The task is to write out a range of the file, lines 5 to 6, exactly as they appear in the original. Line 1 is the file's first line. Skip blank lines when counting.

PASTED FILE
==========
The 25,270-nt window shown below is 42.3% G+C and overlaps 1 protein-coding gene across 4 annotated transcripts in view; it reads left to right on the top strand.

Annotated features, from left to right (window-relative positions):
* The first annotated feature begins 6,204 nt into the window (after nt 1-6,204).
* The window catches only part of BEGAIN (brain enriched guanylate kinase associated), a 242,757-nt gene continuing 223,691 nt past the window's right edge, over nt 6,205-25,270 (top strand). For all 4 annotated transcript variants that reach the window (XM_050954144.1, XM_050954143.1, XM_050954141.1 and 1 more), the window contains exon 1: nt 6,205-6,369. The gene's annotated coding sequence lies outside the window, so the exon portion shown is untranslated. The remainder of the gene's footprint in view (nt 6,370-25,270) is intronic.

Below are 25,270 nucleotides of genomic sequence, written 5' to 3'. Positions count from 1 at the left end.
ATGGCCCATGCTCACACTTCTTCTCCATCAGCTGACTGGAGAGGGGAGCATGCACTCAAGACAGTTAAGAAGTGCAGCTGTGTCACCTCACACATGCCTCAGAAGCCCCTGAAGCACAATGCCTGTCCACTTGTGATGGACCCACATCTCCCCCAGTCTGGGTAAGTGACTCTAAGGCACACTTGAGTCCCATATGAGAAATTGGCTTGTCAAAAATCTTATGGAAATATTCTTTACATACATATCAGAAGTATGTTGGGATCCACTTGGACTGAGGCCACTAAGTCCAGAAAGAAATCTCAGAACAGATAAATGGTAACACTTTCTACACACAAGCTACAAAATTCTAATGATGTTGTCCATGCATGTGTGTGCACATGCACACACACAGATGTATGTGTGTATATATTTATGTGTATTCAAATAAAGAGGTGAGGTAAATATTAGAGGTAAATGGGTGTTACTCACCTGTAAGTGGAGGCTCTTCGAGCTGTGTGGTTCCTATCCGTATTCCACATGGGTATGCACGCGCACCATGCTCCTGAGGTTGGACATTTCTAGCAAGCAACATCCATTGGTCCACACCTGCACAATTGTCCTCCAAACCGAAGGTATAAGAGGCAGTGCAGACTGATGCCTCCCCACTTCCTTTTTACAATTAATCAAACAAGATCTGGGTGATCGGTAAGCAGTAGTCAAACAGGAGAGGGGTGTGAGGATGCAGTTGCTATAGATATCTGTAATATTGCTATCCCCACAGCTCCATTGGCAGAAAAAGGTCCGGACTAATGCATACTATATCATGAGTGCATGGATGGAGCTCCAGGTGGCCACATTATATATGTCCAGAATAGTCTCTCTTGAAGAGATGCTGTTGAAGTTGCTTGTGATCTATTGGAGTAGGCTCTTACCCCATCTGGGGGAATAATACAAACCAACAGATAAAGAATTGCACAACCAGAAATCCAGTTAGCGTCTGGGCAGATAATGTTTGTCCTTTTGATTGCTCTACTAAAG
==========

Below are 25,270 nucleotides of genomic sequence, written 5' to 3'. Positions count from 1 at the left end.
ATGGCCCATGCTCACACTTCTTCTCCATCAGCTGACTGGAGAGGGGAGCATGCACTCAAGACAGTTAAGAAGTGCAGCTGTGTCACCTCACACATGCCTCAGAAGCCCCTGAAGCACAATGCCTGTCCACTTGTGATGGACCCACATCTCCCCCAGTCTGGGTAAGTGACTCTAAGGCACACTTGAGTCCCATATGAGAAATTGGCTTGTCAAAAATCTTATGGAAATATTCTTTACATACATATCAGAAGTATGTTGGGATCCACTTGGACTGAGGCCACTAAGTCCAGAAAGAAATCTCAGAACAGATAAATGGTAACACTTTCTACACACAAGCTACAAAATTCTAATGATGTTGTCCATGCATGTGTGTGCACATGCACACACACAGATGTATGTGTGTATATATTTATGTGTATTCAAATAAAGAGGTGAGGTAAATATTAGAGGTAAATGGGTGTTACTCACCTGTAAGTGGAGGCTCTTCGAGCTGTGTGGTTCCTATCCGTATTCCACATGGGTATGCACGCGCACCATGCTCCTGAGGTTGGACATTTCTAGCAAGCAACATCCATTGGTCCACACCTGCACAATTGTCCTCCAAACCGAAGGTATAAGAGGCAGTGCAGACTGATGCCTCCCCACTTCCTTTTTACAATTAATCAAACAAGATCTGGGTGATCGGTAAGCAGTAGTCAAACAGGAGAGGGGTGTGAGGATGCAGTTGCTATAGATATCTGTAATATTGCTATCCCCACAGCTCCATTGGCAGAAAAAGGTCCGGACTAATGCATACTATATCATGAGTGCATGGATGGAGCTCCAGGTGGCCACATTATATATGTCCAGAATAGTCTCTCTTGAAGAGATGCTGTTGAAGTTGCTTGTGATCTATTGGAGTAGGCTCTTACCCCATCTGGGGGAATAATACAAACCAACAGATAAAGAATTGCACAACCAGAAATCCAGTTAGCGTCTGGGCAGATAATGTTTGTCCTTTTGATTGCTCTACTAAAG